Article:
All the Brits she mingled with came and went to work and home, never suspecting all the darkness that dwelled about them, waiting to come out and snatch their happy reality from them as easily as bursting a soap bubble in the bath.
Not that London was hell, but sometimes things happened. Things went wrong. Things that were bad. Evil.
Thank God for her friends on Baker Street. Thank God for the citizens who had the protection of Baker Street and its Adventurers...especially Holmes and her beloved John Watson.
The teapot began to sing, making its merry little tune. Drink me. Drink me. It sang merrily. She obliged it and poured herself a large cup of tea into her favorite cup, which had been gifted to her by Holmes on a return trip from the India Isles. It was shaped like Kali, but with four arms for handles and a beautiful silver and white burnish.
She sipped the comforting warmth of the chamomile tea, her favorite, mixed with half a spoonful of black tea for the wakefulness it brought. Within a few minutes she began to feel the side effects of her nightmare drifting away, merging into the past as all dark memories usually do.
Chapter Thirty-Nine "Her name is Marion Wildwood, Inspector." A Sailor, still looking a bit tipsy from his all night binge, his face pale and a bit green around the eyes and mout. He wobbled uncertainly, but was kept from falling by two Bobbies, Robert and Kilpatrick, two sturdy men, who had no problem holding onto the giant sailor.
"And you know this how?" Asked Inspector Blackstone, already knowing the answer.
The Sailor, Hardy Morgan, born and raised in the Scots Isles, where a lof of sailors migrated from to the London wharves and piers, belched, then smiled sheepishsly. "Beggin' yer pardon, guv', but I'm not feelin' so well."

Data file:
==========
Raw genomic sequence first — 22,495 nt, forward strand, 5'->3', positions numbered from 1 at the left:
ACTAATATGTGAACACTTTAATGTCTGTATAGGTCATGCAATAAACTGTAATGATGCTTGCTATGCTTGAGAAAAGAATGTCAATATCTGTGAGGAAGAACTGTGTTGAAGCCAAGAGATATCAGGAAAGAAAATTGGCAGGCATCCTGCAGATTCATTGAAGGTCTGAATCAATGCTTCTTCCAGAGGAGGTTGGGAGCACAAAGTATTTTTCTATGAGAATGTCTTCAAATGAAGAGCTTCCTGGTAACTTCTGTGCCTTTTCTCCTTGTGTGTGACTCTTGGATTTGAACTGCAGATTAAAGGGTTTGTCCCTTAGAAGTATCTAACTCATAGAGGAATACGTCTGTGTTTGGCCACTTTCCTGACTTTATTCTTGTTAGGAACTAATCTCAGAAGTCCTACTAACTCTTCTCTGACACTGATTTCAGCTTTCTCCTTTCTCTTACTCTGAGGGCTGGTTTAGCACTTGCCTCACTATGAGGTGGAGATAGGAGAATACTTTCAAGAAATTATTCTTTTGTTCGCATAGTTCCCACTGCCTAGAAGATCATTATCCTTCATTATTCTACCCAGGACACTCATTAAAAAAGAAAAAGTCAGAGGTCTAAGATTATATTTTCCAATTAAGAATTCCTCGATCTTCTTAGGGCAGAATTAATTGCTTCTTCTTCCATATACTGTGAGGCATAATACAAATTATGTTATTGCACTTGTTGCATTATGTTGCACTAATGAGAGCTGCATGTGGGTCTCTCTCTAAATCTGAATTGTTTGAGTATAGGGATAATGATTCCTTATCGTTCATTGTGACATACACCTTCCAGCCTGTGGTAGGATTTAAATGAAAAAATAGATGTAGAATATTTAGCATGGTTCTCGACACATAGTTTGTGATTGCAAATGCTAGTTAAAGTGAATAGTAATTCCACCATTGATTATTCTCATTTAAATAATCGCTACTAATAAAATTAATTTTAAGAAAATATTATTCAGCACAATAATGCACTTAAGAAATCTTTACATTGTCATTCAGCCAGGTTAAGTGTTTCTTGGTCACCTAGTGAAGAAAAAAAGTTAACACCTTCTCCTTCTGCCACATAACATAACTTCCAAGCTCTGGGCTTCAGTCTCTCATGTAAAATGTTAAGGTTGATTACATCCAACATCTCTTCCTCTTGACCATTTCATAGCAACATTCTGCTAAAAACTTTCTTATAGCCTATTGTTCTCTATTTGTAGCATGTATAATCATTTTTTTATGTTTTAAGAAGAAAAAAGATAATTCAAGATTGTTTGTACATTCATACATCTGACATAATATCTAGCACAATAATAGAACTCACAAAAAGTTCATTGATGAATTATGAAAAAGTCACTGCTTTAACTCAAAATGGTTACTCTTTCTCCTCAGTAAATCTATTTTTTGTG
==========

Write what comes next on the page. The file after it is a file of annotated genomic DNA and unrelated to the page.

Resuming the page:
"Just answer the question." Inspector Blackstone demanded, sick of these kinds of men and their debauchery.
"The usual. A bop and a flop, a few knocks."
Inspector Blackstone almost blanched when he heard the words. He knew that meant the girl was a specialist in sadism. The men used her body to take out their lust, but in a perverted fashion.
He signaled Robert and Kilpatrick. "Stow him in the Black Maria, and make sure he is as uncomfortable as you can get him. I want him sober by the time I return to the constabulary."
"Yes, sir." The two Bobbies replied, then marched Hardy Morgan off between them to the large black police wagon waiting at the curb about ten yards off.
Inspector Blackstone eyed the corpse laying in the gutter, her arms outstretched in a kind of symbolic crucifixion pose. He turned to a third Bobby, who was sketching the scene.
"Same as all the others, Inspector." The Artist told him.
Inspector Blackstone eyed the pose again, ignoring the lacerated and torn body and the blood and mutilation exposed there. "Why didn't I see this before?" He mumbled to himself.
"Because you were too busy looking at the forest, to notice the tree, Inspector." Holmes said from behind.
He stepped up with Watson at his right side. Both were dressed in heavy overcoats. Holmes wore his usual deerstalker cap.
Watson with a nod from the Inspector, dropped beside the body and immediately searched what was left of the neck of the young woman. "Same marks."
Holmes looked at the Inspector. "We have a lot to talk about."
Inspector Blackstone sighed. It was the moment he had feared all along. The man was too smart to lie to for long. "Very well."
Watson stood up and joined them.
Holmes looked into the Inspector's eyes. "And now you will reveal the truth. All the truth. You will hold nothing back! For if you do, then the very life of her Majesty is at stake! For these deaths are just the beginning of a path that leads to her."
Inspector Blackstone felt his heart freeze at that thought. He had hoped that somehow the horror of what he knew would never have to be spoken aloud, nor revealed, but as he looked into t he eyes of the very capable Holmes and Watson, he knew the time to dissemble with them was past. His very soul was at stake now.
He gathered what little strength was left in his overworked and tired boy and said. "It all began when..."